Thursday afternoon walk-through practices at University School often have a party atmosphere.
Music is blaring — varying from modern pop, R&B, hip-hop hits to drum line anthems or college fight songs. Players and even coaches will sometimes spontaneously bust a few moves during pauses in the action.
But when the ball is spotted for the next drill, the players snap back to attention like clockwork.
The unorthodox practice style might appear to be a celebration for University, who many believe cleared its biggest hurdle in its bid to win its first state championship when it beat American Heritage-Delray last Friday.
But it’s a long-standing technique University coach Roger Harriott instituted seven years ago when he helped found the school’s football program that has greatly improved team chemistry.
“It’s something therapeutic for the kids to allow them to unwind and enjoy themselves and bond with their coaches and teammates while still keeping their focus on their goals for the upcoming game,” Harriott said. “From Monday through Wednesday, they put in the hardest work. This is their chance to release some stress and express themselves before they get into business mode.”
The method has worked again this season for University (10-0), which stands one victory away from returning to the state championship round for the second time in three seasons.
The Suns will travel Friday to take on Clearwater Central Catholic at 7:30 p.m. in a Class 3A state semifinal.
“It’s a great way for us to keep loose, but we don’t take it too far because we treat every Thursday like it’s the day before we play for a state championship,” senior defensive tackle Maquedius Bain said. “We were even out here on Thanksgiving in the evening practicing. We looked forward to it.”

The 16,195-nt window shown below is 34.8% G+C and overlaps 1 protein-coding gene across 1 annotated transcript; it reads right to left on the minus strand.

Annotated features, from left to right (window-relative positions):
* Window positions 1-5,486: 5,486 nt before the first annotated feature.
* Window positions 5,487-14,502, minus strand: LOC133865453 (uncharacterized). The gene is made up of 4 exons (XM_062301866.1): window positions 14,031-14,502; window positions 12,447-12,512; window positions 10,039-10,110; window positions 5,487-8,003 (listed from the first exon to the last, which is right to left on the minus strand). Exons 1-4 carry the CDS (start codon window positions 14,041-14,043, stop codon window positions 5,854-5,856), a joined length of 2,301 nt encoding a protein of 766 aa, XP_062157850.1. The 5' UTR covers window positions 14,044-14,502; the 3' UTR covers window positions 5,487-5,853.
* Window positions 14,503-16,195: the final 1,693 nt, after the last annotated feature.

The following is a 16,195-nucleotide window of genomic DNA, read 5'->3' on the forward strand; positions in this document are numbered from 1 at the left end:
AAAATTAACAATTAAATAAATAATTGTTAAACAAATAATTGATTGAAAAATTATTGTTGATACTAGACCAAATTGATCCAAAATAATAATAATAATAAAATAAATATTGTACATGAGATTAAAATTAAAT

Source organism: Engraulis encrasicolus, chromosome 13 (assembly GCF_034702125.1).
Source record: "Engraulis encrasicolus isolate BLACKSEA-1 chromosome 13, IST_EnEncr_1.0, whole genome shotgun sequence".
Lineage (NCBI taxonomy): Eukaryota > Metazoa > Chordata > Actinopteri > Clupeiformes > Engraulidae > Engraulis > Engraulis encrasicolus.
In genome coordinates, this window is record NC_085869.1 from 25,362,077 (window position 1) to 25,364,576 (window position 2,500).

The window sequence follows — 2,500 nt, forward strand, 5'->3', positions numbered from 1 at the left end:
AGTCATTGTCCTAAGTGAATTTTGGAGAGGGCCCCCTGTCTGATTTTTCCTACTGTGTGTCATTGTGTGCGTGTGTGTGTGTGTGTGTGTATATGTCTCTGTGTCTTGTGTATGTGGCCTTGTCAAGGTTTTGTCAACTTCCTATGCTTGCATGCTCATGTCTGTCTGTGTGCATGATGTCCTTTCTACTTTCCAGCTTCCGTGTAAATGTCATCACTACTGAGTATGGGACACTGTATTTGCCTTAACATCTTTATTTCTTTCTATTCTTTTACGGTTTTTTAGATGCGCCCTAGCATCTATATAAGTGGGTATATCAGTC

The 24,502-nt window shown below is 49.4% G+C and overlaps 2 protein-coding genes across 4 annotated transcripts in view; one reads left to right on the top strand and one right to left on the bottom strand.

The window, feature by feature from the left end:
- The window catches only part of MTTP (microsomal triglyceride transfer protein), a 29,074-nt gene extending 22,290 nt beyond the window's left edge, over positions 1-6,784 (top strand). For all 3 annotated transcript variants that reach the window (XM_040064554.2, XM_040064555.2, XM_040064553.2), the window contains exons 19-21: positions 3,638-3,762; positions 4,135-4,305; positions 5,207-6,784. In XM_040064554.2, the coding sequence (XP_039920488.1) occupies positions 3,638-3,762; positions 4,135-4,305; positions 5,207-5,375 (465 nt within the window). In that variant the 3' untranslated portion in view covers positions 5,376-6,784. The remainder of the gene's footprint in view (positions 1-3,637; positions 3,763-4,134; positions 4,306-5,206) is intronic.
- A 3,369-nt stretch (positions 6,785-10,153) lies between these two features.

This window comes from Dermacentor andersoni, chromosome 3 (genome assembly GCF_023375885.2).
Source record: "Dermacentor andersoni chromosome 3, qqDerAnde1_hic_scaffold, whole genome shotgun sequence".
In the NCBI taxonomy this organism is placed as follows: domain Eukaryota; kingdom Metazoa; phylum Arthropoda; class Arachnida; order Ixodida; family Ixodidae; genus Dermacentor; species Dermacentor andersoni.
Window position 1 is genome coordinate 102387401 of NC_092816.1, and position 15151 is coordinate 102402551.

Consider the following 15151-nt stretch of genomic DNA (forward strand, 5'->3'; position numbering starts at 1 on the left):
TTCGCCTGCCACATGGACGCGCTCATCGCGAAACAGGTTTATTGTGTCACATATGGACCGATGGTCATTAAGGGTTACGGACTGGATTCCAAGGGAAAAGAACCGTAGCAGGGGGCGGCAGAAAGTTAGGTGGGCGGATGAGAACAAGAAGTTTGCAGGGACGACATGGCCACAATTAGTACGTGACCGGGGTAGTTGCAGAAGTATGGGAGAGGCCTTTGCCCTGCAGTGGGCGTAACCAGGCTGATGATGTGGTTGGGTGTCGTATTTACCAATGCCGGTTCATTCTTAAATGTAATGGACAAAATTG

Harriott said he learned the importance of using psychological methods to inspire his players from his high school coach George Smith at St. Thomas Aquinas.
“Coach Smith was great at using psychology to inspire his players,” Harriott said. “Kids these days, what do they love? They love social media, music, and those types of things. It makes for a healthy way for them to connect with us and their teammates.”
Despite the festive mood, senior quarterback Mike White said there’s no room for slacking.
“Our coaches won’t accept it if we’re not sharp,” White said. “If we go too far or don’t do what we’re supposed to do, they let us know about it.”
University players said it is helping them maintain focus during potentially the two most important weeks of their high school careers.
“Even after an emotional win like the one we had last week, we realize we haven’t won anything yet,” White said. “Our one goal is to win the state title and we’re going to be in the mindset until we do.”
Coral Glades senior Carly Goldstein was named Miss Golf by the Florida Dairy Farmers Association. The award is presented annually to the Association’s Golfer of the Year for the state of Florida.
Goldstein won the Class 2A state individual title this year after a 36-hole score of 4-under-par 140.
St. Petersburg High’s Jack McGuire was the boys’ winner. Plantation American Heritage’s Jorge Garcia, who won the Class 1A state title, was the runner-up in the voting.